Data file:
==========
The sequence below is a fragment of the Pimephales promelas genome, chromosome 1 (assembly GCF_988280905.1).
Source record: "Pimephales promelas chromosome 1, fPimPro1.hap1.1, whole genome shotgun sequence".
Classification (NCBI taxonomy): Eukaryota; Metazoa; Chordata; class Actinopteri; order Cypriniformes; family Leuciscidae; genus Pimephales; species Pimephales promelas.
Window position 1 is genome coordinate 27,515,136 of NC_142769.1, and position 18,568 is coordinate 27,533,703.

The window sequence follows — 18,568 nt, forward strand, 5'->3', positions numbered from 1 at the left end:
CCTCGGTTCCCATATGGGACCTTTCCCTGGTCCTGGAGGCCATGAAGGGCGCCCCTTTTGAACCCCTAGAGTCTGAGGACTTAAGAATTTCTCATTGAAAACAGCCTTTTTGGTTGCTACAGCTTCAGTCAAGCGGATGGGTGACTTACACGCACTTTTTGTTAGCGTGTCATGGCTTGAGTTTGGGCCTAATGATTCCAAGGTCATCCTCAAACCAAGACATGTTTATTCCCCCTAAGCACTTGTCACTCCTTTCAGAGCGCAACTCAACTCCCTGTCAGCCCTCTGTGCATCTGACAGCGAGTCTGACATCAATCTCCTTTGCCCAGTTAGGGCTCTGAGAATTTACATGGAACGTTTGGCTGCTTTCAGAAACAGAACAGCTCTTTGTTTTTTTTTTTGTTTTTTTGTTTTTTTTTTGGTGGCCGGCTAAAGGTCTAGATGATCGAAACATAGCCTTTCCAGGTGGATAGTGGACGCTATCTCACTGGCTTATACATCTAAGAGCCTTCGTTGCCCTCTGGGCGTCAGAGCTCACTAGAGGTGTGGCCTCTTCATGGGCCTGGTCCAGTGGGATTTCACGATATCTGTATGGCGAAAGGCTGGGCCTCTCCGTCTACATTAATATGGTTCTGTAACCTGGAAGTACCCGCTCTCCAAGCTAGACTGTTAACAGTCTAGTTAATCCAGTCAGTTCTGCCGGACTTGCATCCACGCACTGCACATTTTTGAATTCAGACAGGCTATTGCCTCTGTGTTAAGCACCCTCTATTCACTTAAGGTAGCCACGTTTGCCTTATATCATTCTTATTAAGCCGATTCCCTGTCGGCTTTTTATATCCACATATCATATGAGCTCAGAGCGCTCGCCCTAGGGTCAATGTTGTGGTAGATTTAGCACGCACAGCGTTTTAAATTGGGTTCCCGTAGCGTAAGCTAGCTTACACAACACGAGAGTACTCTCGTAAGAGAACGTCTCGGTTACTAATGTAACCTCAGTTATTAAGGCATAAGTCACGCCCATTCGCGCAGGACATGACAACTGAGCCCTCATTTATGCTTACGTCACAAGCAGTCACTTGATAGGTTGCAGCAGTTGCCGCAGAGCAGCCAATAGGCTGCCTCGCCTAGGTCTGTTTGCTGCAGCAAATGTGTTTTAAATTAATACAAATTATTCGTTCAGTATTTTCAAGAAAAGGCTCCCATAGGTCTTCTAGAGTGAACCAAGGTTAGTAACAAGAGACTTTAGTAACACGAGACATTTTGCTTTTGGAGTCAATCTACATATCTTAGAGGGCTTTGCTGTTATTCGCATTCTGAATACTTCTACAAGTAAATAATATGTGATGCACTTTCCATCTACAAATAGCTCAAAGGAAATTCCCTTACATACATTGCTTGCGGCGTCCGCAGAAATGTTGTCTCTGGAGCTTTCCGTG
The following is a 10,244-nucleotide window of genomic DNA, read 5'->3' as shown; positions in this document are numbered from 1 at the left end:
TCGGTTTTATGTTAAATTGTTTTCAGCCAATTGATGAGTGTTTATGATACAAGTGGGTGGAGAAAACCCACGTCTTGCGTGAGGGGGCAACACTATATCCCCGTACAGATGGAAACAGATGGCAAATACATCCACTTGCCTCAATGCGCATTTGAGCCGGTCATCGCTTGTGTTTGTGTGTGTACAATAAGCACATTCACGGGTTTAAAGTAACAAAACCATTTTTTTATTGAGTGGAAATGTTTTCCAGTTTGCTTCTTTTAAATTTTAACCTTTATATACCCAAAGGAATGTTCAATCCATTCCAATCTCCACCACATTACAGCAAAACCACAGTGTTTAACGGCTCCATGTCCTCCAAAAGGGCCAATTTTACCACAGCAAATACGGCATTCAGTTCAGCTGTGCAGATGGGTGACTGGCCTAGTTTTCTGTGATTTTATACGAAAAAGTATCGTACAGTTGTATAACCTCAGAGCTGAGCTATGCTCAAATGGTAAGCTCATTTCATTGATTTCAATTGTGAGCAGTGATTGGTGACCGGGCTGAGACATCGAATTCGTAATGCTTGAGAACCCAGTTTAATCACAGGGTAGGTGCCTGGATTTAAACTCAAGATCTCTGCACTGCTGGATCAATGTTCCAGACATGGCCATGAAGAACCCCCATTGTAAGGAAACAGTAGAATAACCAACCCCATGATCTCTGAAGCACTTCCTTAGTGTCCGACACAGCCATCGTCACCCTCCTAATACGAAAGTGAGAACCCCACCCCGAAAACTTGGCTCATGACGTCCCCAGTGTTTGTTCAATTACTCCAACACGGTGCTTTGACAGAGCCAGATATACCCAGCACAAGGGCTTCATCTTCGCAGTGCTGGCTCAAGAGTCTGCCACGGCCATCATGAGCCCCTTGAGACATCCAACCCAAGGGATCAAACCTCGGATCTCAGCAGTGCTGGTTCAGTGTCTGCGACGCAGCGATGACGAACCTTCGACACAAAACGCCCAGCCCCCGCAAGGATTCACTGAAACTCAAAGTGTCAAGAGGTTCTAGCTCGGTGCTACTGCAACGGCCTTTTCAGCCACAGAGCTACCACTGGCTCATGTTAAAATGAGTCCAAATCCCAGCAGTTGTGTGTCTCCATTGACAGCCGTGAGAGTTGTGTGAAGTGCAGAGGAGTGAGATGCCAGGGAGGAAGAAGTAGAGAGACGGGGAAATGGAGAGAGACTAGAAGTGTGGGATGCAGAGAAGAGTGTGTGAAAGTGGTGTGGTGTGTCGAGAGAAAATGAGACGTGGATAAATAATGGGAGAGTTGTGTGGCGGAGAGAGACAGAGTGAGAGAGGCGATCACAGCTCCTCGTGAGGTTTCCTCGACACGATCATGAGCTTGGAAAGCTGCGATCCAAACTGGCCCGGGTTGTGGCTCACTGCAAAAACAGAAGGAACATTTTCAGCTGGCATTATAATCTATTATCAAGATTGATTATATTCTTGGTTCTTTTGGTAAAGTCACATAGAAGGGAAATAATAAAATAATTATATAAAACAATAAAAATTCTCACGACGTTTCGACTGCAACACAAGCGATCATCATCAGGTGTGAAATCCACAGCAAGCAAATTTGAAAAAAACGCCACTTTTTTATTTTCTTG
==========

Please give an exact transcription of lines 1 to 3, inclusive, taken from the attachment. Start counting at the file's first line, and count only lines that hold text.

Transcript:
The sequence below is a fragment of the Pimephales promelas genome, chromosome 1 (assembly GCF_988280905.1).
Source record: "Pimephales promelas chromosome 1, fPimPro1.hap1.1, whole genome shotgun sequence".
Classification (NCBI taxonomy): Eukaryota; Metazoa; Chordata; class Actinopteri; order Cypriniformes; family Leuciscidae; genus Pimephales; species Pimephales promelas.